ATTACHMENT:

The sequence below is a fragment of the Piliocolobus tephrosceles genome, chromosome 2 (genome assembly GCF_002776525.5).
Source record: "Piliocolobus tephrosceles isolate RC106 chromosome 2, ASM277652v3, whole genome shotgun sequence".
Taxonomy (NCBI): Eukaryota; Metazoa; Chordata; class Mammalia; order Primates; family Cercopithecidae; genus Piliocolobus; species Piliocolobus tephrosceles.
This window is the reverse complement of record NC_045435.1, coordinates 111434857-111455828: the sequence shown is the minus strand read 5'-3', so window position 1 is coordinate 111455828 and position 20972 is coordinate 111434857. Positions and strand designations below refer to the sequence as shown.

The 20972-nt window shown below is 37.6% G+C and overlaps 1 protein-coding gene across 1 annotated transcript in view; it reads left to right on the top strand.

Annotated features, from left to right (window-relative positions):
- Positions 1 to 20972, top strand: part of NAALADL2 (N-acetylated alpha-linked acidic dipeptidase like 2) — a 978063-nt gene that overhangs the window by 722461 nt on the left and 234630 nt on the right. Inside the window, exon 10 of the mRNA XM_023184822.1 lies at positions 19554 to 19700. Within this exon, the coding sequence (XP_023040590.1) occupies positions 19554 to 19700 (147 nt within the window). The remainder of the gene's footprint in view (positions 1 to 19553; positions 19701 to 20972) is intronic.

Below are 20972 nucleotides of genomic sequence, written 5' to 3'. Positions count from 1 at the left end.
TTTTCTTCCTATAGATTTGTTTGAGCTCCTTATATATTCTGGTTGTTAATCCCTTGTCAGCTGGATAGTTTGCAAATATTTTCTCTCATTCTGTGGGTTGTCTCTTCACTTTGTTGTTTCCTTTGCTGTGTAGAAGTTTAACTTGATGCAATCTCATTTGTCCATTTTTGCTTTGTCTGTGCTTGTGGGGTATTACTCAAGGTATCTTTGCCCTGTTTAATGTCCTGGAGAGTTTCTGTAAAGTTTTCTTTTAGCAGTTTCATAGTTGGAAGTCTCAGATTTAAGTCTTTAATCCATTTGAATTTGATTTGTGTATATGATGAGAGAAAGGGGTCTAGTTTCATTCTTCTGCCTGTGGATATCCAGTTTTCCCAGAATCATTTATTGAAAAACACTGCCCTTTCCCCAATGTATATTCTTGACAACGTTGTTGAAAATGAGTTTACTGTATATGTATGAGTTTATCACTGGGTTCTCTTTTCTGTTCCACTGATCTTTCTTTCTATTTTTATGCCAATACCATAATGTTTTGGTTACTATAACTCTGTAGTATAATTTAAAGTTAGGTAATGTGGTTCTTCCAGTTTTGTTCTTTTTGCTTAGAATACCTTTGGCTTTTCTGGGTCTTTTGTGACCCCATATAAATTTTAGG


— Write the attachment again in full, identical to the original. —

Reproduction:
The sequence below is a fragment of the Piliocolobus tephrosceles genome, chromosome 2 (genome assembly GCF_002776525.5).
Source record: "Piliocolobus tephrosceles isolate RC106 chromosome 2, ASM277652v3, whole genome shotgun sequence".
Taxonomy (NCBI): Eukaryota; Metazoa; Chordata; class Mammalia; order Primates; family Cercopithecidae; genus Piliocolobus; species Piliocolobus tephrosceles.
This window is the reverse complement of record NC_045435.1, coordinates 111434857-111455828: the sequence shown is the minus strand read 5'-3', so window position 1 is coordinate 111455828 and position 20972 is coordinate 111434857. Positions and strand designations below refer to the sequence as shown.

The 20972-nt window shown below is 37.6% G+C and overlaps 1 protein-coding gene across 1 annotated transcript in view; it reads left to right on the top strand.

Annotated features, from left to right (window-relative positions):
- Positions 1 to 20972, top strand: part of NAALADL2 (N-acetylated alpha-linked acidic dipeptidase like 2) — a 978063-nt gene that overhangs the window by 722461 nt on the left and 234630 nt on the right. Inside the window, exon 10 of the mRNA XM_023184822.1 lies at positions 19554 to 19700. Within this exon, the coding sequence (XP_023040590.1) occupies positions 19554 to 19700 (147 nt within the window). The remainder of the gene's footprint in view (positions 1 to 19553; positions 19701 to 20972) is intronic.

Below are 20972 nucleotides of genomic sequence, written 5' to 3'. Positions count from 1 at the left end.
TTTTCTTCCTATAGATTTGTTTGAGCTCCTTATATATTCTGGTTGTTAATCCCTTGTCAGCTGGATAGTTTGCAAATATTTTCTCTCATTCTGTGGGTTGTCTCTTCACTTTGTTGTTTCCTTTGCTGTGTAGAAGTTTAACTTGATGCAATCTCATTTGTCCATTTTTGCTTTGTCTGTGCTTGTGGGGTATTACTCAAGGTATCTTTGCCCTGTTTAATGTCCTGGAGAGTTTCTGTAAAGTTTTCTTTTAGCAGTTTCATAGTTGGAAGTCTCAGATTTAAGTCTTTAATCCATTTGAATTTGATTTGTGTATATGATGAGAGAAAGGGGTCTAGTTTCATTCTTCTGCCTGTGGATATCCAGTTTTCCCAGAATCATTTATTGAAAAACACTGCCCTTTCCCCAATGTATATTCTTGACAACGTTGTTGAAAATGAGTTTACTGTATATGTATGAGTTTATCACTGGGTTCTCTTTTCTGTTCCACTGATCTTTCTTTCTATTTTTATGCCAATACCATAATGTTTTGGTTACTATAACTCTGTAGTATAATTTAAAGTTAGGTAATGTGGTTCTTCCAGTTTTGTTCTTTTTGCTTAGAATACCTTTGGCTTTTCTGGGTCTTTTGTGACCCCATATAAATTTTAGG